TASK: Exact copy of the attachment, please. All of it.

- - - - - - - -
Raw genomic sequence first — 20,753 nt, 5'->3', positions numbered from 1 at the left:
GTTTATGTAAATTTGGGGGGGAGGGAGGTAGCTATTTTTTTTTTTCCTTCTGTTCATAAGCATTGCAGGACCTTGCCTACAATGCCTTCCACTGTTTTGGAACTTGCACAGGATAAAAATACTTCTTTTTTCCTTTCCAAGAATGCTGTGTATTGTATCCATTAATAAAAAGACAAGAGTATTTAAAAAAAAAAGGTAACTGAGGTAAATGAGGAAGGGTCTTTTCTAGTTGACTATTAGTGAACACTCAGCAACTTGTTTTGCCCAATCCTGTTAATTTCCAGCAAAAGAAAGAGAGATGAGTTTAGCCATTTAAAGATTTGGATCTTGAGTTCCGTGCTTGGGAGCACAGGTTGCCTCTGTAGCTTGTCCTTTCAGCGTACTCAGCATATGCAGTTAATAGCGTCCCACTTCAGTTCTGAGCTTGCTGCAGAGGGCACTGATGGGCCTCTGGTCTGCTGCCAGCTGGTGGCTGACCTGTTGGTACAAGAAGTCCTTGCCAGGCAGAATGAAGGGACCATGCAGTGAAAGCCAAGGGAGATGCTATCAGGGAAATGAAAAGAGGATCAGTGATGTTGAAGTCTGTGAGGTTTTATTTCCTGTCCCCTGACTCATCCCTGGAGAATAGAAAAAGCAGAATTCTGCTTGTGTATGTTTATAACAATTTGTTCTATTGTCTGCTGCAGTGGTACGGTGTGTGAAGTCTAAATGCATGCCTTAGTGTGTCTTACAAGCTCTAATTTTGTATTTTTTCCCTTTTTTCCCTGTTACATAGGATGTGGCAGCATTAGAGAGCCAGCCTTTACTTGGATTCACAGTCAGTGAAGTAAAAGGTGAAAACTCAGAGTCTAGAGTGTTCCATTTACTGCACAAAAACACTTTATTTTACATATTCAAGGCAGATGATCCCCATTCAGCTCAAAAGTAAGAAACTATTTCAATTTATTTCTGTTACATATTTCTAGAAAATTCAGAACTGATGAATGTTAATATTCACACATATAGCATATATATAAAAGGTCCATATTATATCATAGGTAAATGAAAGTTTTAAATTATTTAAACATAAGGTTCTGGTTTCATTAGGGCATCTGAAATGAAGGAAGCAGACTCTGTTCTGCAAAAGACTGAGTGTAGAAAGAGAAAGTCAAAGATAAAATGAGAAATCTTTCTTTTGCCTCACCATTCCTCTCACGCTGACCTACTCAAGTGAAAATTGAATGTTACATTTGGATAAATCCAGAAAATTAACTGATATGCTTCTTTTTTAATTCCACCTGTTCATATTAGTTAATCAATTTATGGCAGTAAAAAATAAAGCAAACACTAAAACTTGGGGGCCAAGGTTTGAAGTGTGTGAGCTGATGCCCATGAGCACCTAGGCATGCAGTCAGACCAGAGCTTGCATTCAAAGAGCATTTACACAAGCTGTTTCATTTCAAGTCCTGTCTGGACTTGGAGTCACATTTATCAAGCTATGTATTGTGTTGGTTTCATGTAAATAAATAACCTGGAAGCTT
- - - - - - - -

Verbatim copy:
Raw genomic sequence first — 20,753 nt, 5'->3', positions numbered from 1 at the left:
GTTTATGTAAATTTGGGGGGGAGGGAGGTAGCTATTTTTTTTTTTCCTTCTGTTCATAAGCATTGCAGGACCTTGCCTACAATGCCTTCCACTGTTTTGGAACTTGCACAGGATAAAAATACTTCTTTTTTCCTTTCCAAGAATGCTGTGTATTGTATCCATTAATAAAAAGACAAGAGTATTTAAAAAAAAAAGGTAACTGAGGTAAATGAGGAAGGGTCTTTTCTAGTTGACTATTAGTGAACACTCAGCAACTTGTTTTGCCCAATCCTGTTAATTTCCAGCAAAAGAAAGAGAGATGAGTTTAGCCATTTAAAGATTTGGATCTTGAGTTCCGTGCTTGGGAGCACAGGTTGCCTCTGTAGCTTGTCCTTTCAGCGTACTCAGCATATGCAGTTAATAGCGTCCCACTTCAGTTCTGAGCTTGCTGCAGAGGGCACTGATGGGCCTCTGGTCTGCTGCCAGCTGGTGGCTGACCTGTTGGTACAAGAAGTCCTTGCCAGGCAGAATGAAGGGACCATGCAGTGAAAGCCAAGGGAGATGCTATCAGGGAAATGAAAAGAGGATCAGTGATGTTGAAGTCTGTGAGGTTTTATTTCCTGTCCCCTGACTCATCCCTGGAGAATAGAAAAAGCAGAATTCTGCTTGTGTATGTTTATAACAATTTGTTCTATTGTCTGCTGCAGTGGTACGGTGTGTGAAGTCTAAATGCATGCCTTAGTGTGTCTTACAAGCTCTAATTTTGTATTTTTTCCCTTTTTTCCCTGTTACATAGGATGTGGCAGCATTAGAGAGCCAGCCTTTACTTGGATTCACAGTCAGTGAAGTAAAAGGTGAAAACTCAGAGTCTAGAGTGTTCCATTTACTGCACAAAAACACTTTATTTTACATATTCAAGGCAGATGATCCCCATTCAGCTCAAAAGTAAGAAACTATTTCAATTTATTTCTGTTACATATTTCTAGAAAATTCAGAACTGATGAATGTTAATATTCACACATATAGCATATATATAAAAGGTCCATATTATATCATAGGTAAATGAAAGTTTTAAATTATTTAAACATAAGGTTCTGGTTTCATTAGGGCATCTGAAATGAAGGAAGCAGACTCTGTTCTGCAAAAGACTGAGTGTAGAAAGAGAAAGTCAAAGATAAAATGAGAAATCTTTCTTTTGCCTCACCATTCCTCTCACGCTGACCTACTCAAGTGAAAATTGAATGTTACATTTGGATAAATCCAGAAAATTAACTGATATGCTTCTTTTTTAATTCCACCTGTTCATATTAGTTAATCAATTTATGGCAGTAAAAAATAAAGCAAACACTAAAACTTGGGGGCCAAGGTTTGAAGTGTGTGAGCTGATGCCCATGAGCACCTAGGCATGCAGTCAGACCAGAGCTTGCATTCAAAGAGCATTTACACAAGCTGTTTCATTTCAAGTCCTGTCTGGACTTGGAGTCACATTTATCAAGCTATGTATTGTGTTGGTTTCATGTAAATAAATAACCTGGAAGCTT